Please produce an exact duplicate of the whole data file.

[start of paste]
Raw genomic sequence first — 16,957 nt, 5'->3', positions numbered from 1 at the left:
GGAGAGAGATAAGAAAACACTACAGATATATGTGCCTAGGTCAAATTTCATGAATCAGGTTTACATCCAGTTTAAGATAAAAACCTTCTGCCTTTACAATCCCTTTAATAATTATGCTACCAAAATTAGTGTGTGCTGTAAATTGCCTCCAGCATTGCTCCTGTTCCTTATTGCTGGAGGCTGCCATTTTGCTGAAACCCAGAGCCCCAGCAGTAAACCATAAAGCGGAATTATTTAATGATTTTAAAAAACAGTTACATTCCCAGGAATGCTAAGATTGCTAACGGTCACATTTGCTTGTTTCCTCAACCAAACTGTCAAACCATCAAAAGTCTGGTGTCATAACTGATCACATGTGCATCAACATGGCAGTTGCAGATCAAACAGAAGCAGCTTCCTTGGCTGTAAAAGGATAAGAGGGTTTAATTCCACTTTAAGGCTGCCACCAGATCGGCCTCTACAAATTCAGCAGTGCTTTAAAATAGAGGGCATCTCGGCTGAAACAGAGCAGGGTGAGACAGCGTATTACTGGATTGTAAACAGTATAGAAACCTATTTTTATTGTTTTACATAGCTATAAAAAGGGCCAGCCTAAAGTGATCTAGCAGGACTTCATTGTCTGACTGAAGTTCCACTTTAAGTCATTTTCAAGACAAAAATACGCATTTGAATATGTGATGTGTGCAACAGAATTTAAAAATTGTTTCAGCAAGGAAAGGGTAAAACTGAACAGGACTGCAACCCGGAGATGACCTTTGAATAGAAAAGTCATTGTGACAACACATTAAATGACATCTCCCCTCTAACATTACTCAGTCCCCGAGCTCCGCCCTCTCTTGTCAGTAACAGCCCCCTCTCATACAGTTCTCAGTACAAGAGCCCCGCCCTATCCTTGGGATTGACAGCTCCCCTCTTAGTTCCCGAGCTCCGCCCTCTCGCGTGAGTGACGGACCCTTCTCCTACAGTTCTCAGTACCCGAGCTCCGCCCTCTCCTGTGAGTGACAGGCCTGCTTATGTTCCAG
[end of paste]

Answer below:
Raw genomic sequence first — 16,957 nt, 5'->3', positions numbered from 1 at the left:
GGAGAGAGATAAGAAAACACTACAGATATATGTGCCTAGGTCAAATTTCATGAATCAGGTTTACATCCAGTTTAAGATAAAAACCTTCTGCCTTTACAATCCCTTTAATAATTATGCTACCAAAATTAGTGTGTGCTGTAAATTGCCTCCAGCATTGCTCCTGTTCCTTATTGCTGGAGGCTGCCATTTTGCTGAAACCCAGAGCCCCAGCAGTAAACCATAAAGCGGAATTATTTAATGATTTTAAAAAACAGTTACATTCCCAGGAATGCTAAGATTGCTAACGGTCACATTTGCTTGTTTCCTCAACCAAACTGTCAAACCATCAAAAGTCTGGTGTCATAACTGATCACATGTGCATCAACATGGCAGTTGCAGATCAAACAGAAGCAGCTTCCTTGGCTGTAAAAGGATAAGAGGGTTTAATTCCACTTTAAGGCTGCCACCAGATCGGCCTCTACAAATTCAGCAGTGCTTTAAAATAGAGGGCATCTCGGCTGAAACAGAGCAGGGTGAGACAGCGTATTACTGGATTGTAAACAGTATAGAAACCTATTTTTATTGTTTTACATAGCTATAAAAAGGGCCAGCCTAAAGTGATCTAGCAGGACTTCATTGTCTGACTGAAGTTCCACTTTAAGTCATTTTCAAGACAAAAATACGCATTTGAATATGTGATGTGTGCAACAGAATTTAAAAATTGTTTCAGCAAGGAAAGGGTAAAACTGAACAGGACTGCAACCCGGAGATGACCTTTGAATAGAAAAGTCATTGTGACAACACATTAAATGACATCTCCCCTCTAACATTACTCAGTCCCCGAGCTCCGCCCTCTCTTGTCAGTAACAGCCCCCTCTCATACAGTTCTCAGTACAAGAGCCCCGCCCTATCCTTGGGATTGACAGCTCCCCTCTTAGTTCCCGAGCTCCGCCCTCTCGCGTGAGTGACGGACCCTTCTCCTACAGTTCTCAGTACCCGAGCTCCGCCCTCTCCTGTGAGTGACAGGCCTGCTTATGTTCCAG